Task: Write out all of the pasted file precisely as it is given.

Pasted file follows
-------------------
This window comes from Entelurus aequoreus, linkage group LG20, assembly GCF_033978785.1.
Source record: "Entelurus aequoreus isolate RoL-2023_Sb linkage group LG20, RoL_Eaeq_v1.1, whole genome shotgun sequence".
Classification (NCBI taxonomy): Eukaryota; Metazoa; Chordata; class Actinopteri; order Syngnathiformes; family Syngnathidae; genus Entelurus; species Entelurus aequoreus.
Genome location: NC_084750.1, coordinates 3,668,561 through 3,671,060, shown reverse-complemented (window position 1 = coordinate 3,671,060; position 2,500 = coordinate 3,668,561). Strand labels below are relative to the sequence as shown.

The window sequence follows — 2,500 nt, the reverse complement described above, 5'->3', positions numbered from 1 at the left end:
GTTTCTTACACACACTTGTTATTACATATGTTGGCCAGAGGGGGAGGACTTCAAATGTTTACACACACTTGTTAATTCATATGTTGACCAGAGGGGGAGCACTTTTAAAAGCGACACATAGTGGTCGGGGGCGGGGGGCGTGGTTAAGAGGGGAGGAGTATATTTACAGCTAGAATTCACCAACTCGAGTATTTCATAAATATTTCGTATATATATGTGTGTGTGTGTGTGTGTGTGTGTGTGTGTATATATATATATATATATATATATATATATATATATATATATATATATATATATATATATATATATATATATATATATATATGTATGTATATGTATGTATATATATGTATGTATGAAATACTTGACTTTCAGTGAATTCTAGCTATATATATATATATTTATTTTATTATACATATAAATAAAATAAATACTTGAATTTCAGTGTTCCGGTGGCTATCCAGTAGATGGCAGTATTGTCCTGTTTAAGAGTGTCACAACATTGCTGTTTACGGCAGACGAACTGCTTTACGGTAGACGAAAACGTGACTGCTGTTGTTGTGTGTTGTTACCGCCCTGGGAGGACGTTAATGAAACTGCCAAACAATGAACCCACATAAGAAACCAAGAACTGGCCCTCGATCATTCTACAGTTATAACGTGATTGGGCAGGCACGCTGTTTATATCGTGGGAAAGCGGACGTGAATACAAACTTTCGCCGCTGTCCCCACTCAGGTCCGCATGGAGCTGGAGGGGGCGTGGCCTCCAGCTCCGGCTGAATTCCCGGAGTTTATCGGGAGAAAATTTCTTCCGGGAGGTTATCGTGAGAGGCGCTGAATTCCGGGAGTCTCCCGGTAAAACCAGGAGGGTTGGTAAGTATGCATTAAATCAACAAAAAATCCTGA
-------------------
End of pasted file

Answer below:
This window comes from Entelurus aequoreus, linkage group LG20, assembly GCF_033978785.1.
Source record: "Entelurus aequoreus isolate RoL-2023_Sb linkage group LG20, RoL_Eaeq_v1.1, whole genome shotgun sequence".
Classification (NCBI taxonomy): Eukaryota; Metazoa; Chordata; class Actinopteri; order Syngnathiformes; family Syngnathidae; genus Entelurus; species Entelurus aequoreus.
Genome location: NC_084750.1, coordinates 3,668,561 through 3,671,060, shown reverse-complemented (window position 1 = coordinate 3,671,060; position 2,500 = coordinate 3,668,561). Strand labels below are relative to the sequence as shown.

The window sequence follows — 2,500 nt, the reverse complement described above, 5'->3', positions numbered from 1 at the left end:
GTTTCTTACACACACTTGTTATTACATATGTTGGCCAGAGGGGGAGGACTTCAAATGTTTACACACACTTGTTAATTCATATGTTGACCAGAGGGGGAGCACTTTTAAAAGCGACACATAGTGGTCGGGGGCGGGGGGCGTGGTTAAGAGGGGAGGAGTATATTTACAGCTAGAATTCACCAACTCGAGTATTTCATAAATATTTCGTATATATATGTGTGTGTGTGTGTGTGTGTGTGTGTGTGTATATATATATATATATATATATATATATATATATATATATATATATATATATATATATATATATATATATATATATATATATGTATGTATATGTATGTATATATATGTATGTATGAAATACTTGACTTTCAGTGAATTCTAGCTATATATATATATATTTATTTTATTATACATATAAATAAAATAAATACTTGAATTTCAGTGTTCCGGTGGCTATCCAGTAGATGGCAGTATTGTCCTGTTTAAGAGTGTCACAACATTGCTGTTTACGGCAGACGAACTGCTTTACGGTAGACGAAAACGTGACTGCTGTTGTTGTGTGTTGTTACCGCCCTGGGAGGACGTTAATGAAACTGCCAAACAATGAACCCACATAAGAAACCAAGAACTGGCCCTCGATCATTCTACAGTTATAACGTGATTGGGCAGGCACGCTGTTTATATCGTGGGAAAGCGGACGTGAATACAAACTTTCGCCGCTGTCCCCACTCAGGTCCGCATGGAGCTGGAGGGGGCGTGGCCTCCAGCTCCGGCTGAATTCCCGGAGTTTATCGGGAGAAAATTTCTTCCGGGAGGTTATCGTGAGAGGCGCTGAATTCCGGGAGTCTCCCGGTAAAACCAGGAGGGTTGGTAAGTATGCATTAAATCAACAAAAAATCCTGA